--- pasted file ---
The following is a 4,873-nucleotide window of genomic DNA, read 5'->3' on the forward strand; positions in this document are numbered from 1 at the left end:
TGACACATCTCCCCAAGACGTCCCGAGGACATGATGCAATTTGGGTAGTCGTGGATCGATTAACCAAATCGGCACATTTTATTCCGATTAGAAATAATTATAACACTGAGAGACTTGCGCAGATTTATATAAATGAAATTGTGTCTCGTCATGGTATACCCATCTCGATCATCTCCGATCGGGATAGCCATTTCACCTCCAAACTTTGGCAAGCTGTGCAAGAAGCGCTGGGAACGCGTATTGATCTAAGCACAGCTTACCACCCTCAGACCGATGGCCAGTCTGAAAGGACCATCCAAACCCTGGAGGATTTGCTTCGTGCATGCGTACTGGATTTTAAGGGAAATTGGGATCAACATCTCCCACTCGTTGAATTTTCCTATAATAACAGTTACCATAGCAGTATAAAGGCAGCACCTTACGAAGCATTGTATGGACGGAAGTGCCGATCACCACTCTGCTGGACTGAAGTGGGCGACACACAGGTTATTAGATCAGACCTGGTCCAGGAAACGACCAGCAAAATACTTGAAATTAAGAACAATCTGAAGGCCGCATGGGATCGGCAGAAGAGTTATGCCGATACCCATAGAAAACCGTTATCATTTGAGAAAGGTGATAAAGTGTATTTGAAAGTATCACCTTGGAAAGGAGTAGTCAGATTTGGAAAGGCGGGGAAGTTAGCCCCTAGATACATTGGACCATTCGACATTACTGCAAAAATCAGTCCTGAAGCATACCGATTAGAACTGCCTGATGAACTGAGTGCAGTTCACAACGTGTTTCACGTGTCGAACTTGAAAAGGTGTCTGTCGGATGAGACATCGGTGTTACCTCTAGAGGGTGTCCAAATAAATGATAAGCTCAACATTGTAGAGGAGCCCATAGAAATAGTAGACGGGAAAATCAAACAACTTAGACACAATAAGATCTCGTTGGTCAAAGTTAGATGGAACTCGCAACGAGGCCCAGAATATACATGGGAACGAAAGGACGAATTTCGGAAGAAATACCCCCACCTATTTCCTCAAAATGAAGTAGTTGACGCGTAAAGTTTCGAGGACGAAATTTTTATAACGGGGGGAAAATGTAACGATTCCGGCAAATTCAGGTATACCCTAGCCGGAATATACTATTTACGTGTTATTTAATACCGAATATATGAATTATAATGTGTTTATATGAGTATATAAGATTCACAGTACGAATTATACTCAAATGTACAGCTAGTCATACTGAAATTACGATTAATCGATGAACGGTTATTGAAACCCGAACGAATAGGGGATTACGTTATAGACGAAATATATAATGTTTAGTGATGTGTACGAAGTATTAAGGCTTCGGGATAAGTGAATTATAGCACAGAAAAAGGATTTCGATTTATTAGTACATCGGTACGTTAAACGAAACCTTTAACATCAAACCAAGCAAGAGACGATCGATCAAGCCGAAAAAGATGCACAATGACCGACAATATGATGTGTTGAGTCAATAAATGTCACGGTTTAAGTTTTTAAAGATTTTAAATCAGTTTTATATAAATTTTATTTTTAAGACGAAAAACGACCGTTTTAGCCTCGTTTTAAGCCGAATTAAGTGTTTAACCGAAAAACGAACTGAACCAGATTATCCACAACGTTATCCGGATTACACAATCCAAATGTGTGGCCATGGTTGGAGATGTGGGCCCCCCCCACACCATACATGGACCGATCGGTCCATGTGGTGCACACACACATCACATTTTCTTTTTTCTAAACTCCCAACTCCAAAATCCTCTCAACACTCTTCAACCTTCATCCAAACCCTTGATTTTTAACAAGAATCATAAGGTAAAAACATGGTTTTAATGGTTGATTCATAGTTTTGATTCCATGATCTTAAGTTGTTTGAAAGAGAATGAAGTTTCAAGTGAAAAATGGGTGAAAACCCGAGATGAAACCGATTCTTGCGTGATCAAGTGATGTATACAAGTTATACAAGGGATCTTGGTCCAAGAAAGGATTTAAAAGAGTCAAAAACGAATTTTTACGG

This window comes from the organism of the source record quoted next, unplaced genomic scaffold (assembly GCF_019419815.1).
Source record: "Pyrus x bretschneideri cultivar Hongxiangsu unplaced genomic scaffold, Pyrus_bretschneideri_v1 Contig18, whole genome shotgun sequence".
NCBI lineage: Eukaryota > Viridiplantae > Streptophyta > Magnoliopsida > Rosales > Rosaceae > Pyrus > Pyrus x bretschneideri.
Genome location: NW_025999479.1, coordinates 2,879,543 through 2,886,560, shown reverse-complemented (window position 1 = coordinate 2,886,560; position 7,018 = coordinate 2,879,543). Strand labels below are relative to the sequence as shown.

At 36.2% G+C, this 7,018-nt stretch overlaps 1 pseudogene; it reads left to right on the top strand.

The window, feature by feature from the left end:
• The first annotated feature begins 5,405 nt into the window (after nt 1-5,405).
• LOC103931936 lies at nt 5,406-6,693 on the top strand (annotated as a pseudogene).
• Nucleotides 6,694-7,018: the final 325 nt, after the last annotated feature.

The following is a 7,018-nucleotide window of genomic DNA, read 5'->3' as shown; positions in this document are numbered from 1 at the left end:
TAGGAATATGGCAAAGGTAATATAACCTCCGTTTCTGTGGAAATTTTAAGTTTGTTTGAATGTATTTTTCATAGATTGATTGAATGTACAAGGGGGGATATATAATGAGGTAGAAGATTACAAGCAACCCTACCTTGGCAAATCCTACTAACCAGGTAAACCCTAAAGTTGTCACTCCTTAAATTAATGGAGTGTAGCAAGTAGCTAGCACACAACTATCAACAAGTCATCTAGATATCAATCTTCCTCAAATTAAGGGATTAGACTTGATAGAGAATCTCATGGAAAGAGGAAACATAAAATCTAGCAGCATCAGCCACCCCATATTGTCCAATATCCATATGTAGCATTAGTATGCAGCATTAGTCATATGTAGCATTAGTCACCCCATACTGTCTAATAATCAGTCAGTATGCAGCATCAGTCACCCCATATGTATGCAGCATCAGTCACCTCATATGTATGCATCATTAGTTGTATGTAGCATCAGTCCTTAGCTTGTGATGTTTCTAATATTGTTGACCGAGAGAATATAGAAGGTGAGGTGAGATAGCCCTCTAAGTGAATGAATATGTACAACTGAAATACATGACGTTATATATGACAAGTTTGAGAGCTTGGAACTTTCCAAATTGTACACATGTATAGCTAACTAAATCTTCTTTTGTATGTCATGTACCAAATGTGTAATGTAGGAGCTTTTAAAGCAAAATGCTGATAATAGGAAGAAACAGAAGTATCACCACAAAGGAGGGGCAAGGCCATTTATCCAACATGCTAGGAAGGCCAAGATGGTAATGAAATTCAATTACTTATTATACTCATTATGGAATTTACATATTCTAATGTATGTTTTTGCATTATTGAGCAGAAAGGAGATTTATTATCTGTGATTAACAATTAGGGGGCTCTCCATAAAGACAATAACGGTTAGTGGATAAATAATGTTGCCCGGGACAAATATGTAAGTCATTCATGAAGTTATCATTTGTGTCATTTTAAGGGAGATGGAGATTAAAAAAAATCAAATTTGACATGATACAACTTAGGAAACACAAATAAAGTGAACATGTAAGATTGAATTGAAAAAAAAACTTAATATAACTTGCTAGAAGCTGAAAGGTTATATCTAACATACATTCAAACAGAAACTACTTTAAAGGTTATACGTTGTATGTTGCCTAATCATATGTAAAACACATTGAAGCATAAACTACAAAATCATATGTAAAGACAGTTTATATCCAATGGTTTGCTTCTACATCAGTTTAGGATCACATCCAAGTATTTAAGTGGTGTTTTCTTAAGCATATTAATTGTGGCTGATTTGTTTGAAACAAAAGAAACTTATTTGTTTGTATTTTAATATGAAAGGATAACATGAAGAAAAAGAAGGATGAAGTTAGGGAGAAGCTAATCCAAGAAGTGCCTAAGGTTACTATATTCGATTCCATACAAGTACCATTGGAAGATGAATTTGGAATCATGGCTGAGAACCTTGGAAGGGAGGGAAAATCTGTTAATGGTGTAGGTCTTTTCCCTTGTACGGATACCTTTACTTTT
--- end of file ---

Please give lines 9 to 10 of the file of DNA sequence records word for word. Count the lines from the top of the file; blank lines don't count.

• The first annotated feature begins 5,405 nt into the window (after nt 1-5,405).
• LOC103931936 lies at nt 5,406-6,693 on the top strand (annotated as a pseudogene).